Create a flower arrangement with garden roses and foliage for spring or to celebrate Mother’s Day.
Happy Mother’s Day . . .I picked some flowers to share and to celebrate ‘Moms’!
Privet blooms in early May here in North Carolina. I cut some branches to fill an urn for an arrangement and added some boxwood sprigs cut from the shrubs for a foundation for the roses.
I started with a garden urn for the arrangement. It’s not watertight, so I placed a plastic container inside the urn and secured it with waterproof floral tape. A piece of chicken wire makes for easy flower arranging to support the stems and is an eco-friendly alternative to wet floral foam as it is reusable.
I always add some floral preservative to my vase water to help prolong the life of my flowers and usually pick up a couple of extra packets at the grocery store to have on hand whenever I buy flowers. As I haven’t been shopping for flowers lately, here’s an easy recipe I use to make my own floral preservative:
Mix one part lemon-lime soda (regular, not diet) to three parts water, along with 1/4 – 1/2 teaspoon of bleach. The citric acid in the soda helps the water travel up the stems to the flowers more rapidly and the sugar in the soda provides food for the flowers. The bleach helps fight the growth of bacteria, allowing the flowers to stay hydrated and fresh.
What do you do if you don’t have any lemon-lime soda with fewer grocery store trips these days while sheltering at home? Here’s an even easier formula I recently found using items you probably have in your pantry. . .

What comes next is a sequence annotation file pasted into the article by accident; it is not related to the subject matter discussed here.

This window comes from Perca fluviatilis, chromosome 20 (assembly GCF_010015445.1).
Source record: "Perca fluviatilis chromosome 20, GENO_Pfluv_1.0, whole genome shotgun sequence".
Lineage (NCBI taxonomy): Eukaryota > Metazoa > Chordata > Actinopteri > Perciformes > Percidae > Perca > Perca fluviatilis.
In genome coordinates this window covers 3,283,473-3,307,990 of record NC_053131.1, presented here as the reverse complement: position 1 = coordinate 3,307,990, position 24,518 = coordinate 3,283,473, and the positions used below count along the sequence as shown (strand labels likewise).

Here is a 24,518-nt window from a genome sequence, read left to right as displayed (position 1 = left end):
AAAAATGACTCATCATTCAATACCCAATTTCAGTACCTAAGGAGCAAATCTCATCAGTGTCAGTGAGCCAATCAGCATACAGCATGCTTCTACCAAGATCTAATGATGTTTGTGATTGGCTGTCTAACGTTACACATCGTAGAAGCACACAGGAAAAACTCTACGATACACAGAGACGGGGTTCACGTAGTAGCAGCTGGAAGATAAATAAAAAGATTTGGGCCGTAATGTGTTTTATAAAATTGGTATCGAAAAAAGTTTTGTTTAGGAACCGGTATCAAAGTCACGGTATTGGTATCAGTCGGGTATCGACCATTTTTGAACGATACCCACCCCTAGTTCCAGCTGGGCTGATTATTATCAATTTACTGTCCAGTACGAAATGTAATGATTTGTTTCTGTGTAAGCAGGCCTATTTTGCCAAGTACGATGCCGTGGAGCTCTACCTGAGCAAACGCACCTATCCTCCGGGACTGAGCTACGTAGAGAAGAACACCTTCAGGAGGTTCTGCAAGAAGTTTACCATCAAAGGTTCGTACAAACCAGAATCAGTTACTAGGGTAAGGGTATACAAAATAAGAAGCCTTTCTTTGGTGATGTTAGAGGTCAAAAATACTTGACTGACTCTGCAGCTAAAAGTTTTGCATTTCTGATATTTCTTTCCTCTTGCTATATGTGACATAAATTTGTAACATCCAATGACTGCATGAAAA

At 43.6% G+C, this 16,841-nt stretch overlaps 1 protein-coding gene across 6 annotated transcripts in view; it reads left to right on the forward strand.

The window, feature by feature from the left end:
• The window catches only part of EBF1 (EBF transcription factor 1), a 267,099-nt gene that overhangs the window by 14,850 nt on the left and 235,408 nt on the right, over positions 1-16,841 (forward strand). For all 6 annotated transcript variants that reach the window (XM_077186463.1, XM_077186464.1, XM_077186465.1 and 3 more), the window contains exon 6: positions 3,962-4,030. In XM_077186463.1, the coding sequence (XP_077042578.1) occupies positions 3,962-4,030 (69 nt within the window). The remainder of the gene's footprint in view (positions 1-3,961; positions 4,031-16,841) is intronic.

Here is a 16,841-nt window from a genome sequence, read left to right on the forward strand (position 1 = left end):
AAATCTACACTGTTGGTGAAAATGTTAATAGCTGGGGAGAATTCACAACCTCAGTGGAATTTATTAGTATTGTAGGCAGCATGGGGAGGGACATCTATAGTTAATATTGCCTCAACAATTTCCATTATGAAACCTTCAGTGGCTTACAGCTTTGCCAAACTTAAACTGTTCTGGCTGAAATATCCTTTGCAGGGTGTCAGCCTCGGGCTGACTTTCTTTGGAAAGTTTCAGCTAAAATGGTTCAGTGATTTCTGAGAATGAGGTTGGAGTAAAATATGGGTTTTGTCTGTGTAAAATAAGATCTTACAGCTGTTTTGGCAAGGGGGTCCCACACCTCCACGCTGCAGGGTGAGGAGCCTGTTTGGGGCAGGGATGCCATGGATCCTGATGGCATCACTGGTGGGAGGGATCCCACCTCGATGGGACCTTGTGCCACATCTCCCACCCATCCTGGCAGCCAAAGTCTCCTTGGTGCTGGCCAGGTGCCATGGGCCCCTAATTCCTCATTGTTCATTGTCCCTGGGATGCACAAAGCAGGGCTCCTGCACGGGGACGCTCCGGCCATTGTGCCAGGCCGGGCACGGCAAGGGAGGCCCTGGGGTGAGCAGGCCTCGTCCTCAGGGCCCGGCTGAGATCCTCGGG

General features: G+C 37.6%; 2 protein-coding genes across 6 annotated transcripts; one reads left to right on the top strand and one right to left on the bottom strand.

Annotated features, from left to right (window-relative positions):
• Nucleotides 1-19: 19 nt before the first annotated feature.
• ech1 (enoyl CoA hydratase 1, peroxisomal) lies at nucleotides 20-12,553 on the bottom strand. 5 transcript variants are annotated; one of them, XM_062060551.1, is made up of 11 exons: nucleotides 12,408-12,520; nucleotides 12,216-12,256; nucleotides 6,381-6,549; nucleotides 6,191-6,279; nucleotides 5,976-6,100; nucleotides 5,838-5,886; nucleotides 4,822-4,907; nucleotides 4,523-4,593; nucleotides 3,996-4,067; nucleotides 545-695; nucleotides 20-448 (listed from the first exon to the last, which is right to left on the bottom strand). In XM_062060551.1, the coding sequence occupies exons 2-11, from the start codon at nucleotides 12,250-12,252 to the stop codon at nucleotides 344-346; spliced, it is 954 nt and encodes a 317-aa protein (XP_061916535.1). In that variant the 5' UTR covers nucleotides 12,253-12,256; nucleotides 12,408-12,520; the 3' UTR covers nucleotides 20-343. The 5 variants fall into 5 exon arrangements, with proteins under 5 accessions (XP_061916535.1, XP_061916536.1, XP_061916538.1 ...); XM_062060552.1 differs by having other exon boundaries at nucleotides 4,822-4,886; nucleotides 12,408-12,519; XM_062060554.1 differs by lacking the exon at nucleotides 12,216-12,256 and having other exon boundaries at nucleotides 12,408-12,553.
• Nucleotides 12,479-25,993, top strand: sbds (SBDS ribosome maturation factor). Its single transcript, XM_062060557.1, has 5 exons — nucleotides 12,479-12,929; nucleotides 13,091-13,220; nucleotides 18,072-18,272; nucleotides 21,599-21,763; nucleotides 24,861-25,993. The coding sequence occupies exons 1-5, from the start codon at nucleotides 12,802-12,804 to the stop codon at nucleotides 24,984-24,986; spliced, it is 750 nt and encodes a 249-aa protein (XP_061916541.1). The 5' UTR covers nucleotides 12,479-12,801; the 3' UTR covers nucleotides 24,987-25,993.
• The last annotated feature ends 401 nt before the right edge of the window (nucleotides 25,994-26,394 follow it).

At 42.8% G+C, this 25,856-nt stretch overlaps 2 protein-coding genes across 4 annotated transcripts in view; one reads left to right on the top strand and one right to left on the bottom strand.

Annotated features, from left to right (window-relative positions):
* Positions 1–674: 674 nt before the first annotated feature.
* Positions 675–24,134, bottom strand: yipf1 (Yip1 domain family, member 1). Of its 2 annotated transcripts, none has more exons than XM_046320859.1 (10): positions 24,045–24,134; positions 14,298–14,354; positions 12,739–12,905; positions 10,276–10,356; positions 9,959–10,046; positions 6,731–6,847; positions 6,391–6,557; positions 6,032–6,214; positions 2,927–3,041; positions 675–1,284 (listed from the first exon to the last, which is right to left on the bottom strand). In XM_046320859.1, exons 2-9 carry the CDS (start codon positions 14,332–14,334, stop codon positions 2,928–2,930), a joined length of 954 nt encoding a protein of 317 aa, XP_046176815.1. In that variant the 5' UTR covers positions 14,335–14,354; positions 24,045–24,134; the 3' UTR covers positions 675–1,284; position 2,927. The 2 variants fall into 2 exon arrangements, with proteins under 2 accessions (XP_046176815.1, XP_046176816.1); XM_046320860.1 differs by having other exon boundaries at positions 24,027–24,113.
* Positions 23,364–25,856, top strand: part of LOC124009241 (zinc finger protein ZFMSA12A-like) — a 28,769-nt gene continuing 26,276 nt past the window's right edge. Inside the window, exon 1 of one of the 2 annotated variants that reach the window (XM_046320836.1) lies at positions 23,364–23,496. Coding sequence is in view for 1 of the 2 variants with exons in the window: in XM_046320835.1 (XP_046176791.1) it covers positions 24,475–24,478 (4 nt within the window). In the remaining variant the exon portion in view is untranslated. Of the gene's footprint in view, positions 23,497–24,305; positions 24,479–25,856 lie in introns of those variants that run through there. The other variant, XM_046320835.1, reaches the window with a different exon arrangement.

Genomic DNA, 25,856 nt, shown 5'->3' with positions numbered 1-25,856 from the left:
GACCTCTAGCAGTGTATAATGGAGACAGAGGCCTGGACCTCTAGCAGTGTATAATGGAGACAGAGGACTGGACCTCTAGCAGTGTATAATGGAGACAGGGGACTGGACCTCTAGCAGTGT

Apple Cider Vinegar & Sugar!
Add a teaspoon of ACV and a teaspoon of regular sugar to your vase water. The vinegar helps kill the bacteria and the sugar provides food for flowers. It doesn’t have to be raw or unfiltered apple cider vinegar, any apple cider vinegar will work.
Also change your vase water every other day if possible to prolong the life of your flowers.
Privet has a woody stem. Some people swear by crushing woody stems to help them ‘drink’ but that can cause bacteria to grow; instead use a vegetable peeler to remove 3 – 4 inches of the outer bark of your woody foliage or flowers to help them ‘drink’ and stay fresh longer.
If using foliage from the garden or shrubs in your arrangement, cut your foliage first thing in the morning when it is hydrated and not stressed from the heat. Condition it for several hours, or ideally overnight, placing in a bucket of water with some floral preservative.
Knock-Out Roses have been blooming their hearts out for several weeks now. . .
I have a double pink and double red Knock Out planted at the front and the back of my Potting Shed. The double red variety is shockingly bright to the point of requiring sunglasses when you look at it. :)
Learn how to certify your garden and create a wildlife habitat in your backyard, HERE, it’s easier than you might think!
Popcorn Drift Rose is just starting to bloom. It starts out yellow and fades to creamy white, reminiscent of buttery popcorn. Drift Roses are comparable to the family of Knock Out Roses in disease resistance and low-maintenance, but smaller in size so ideal for small gardens or containers.
Lastly, I added some Earth Angel Roses that are a little peaked from all our rain. . .
Earth Angel Rose is a fragrant old-fashioned rose and with blooms varying in color from white to soft pink.
A note about flowers and dogs:
I’m always careful to sweep up any stray leaves or petals when flower arranging and keep flowers out of the dogs’ reach. Sophie in particular is ‘mouthy’ and hoovers up anything that falls on the floor.
Privet when ingested can affect the gastrointestinal system in dogs and cats, resulting in vomiting, diarrhea and refusal of food. Large amounts consumed can cause loss of coordination, increased heart and respiratory rates and even death.
Sophie and Lola wanted you to know that you can find a comprehensive list of 38 plants that are toxic to dogs from PetMD, HERE.
♥ Wishing you a Happy Mother’s Day ♥